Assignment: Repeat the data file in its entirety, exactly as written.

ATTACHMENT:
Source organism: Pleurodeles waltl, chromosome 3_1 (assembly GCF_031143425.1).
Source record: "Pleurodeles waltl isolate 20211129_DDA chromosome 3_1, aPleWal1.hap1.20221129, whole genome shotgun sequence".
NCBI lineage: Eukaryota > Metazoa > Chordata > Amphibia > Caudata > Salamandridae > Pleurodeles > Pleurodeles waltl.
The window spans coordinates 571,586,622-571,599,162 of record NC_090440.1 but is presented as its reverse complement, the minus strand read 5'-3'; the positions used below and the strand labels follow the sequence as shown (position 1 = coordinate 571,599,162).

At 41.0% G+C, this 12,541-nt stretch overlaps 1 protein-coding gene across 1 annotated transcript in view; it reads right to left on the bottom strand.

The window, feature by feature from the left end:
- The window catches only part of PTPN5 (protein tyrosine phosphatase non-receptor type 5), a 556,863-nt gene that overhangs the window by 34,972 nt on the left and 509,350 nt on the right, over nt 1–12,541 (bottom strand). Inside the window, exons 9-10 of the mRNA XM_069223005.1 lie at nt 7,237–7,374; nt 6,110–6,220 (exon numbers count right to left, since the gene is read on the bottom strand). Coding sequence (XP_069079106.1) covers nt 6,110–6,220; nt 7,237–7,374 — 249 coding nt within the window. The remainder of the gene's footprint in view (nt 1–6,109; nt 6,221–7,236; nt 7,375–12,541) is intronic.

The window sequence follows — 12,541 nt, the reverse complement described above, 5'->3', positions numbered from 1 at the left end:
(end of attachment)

Source organism: Pleurodeles waltl, chromosome 3_1 (assembly GCF_031143425.1).
Source record: "Pleurodeles waltl isolate 20211129_DDA chromosome 3_1, aPleWal1.hap1.20221129, whole genome shotgun sequence".
NCBI lineage: Eukaryota > Metazoa > Chordata > Amphibia > Caudata > Salamandridae > Pleurodeles > Pleurodeles waltl.
The window spans coordinates 571,586,622-571,599,162 of record NC_090440.1 but is presented as its reverse complement, the minus strand read 5'-3'; the positions used below and the strand labels follow the sequence as shown (position 1 = coordinate 571,599,162).

At 41.0% G+C, this 12,541-nt stretch overlaps 1 protein-coding gene across 1 annotated transcript in view; it reads right to left on the bottom strand.

The window, feature by feature from the left end:
- The window catches only part of PTPN5 (protein tyrosine phosphatase non-receptor type 5), a 556,863-nt gene that overhangs the window by 34,972 nt on the left and 509,350 nt on the right, over nt 1–12,541 (bottom strand). Inside the window, exons 9-10 of the mRNA XM_069223005.1 lie at nt 7,237–7,374; nt 6,110–6,220 (exon numbers count right to left, since the gene is read on the bottom strand). Coding sequence (XP_069079106.1) covers nt 6,110–6,220; nt 7,237–7,374 — 249 coding nt within the window. The remainder of the gene's footprint in view (nt 1–6,109; nt 6,221–7,236; nt 7,375–12,541) is intronic.

The window sequence follows — 12,541 nt, the reverse complement described above, 5'->3', positions numbered from 1 at the left end: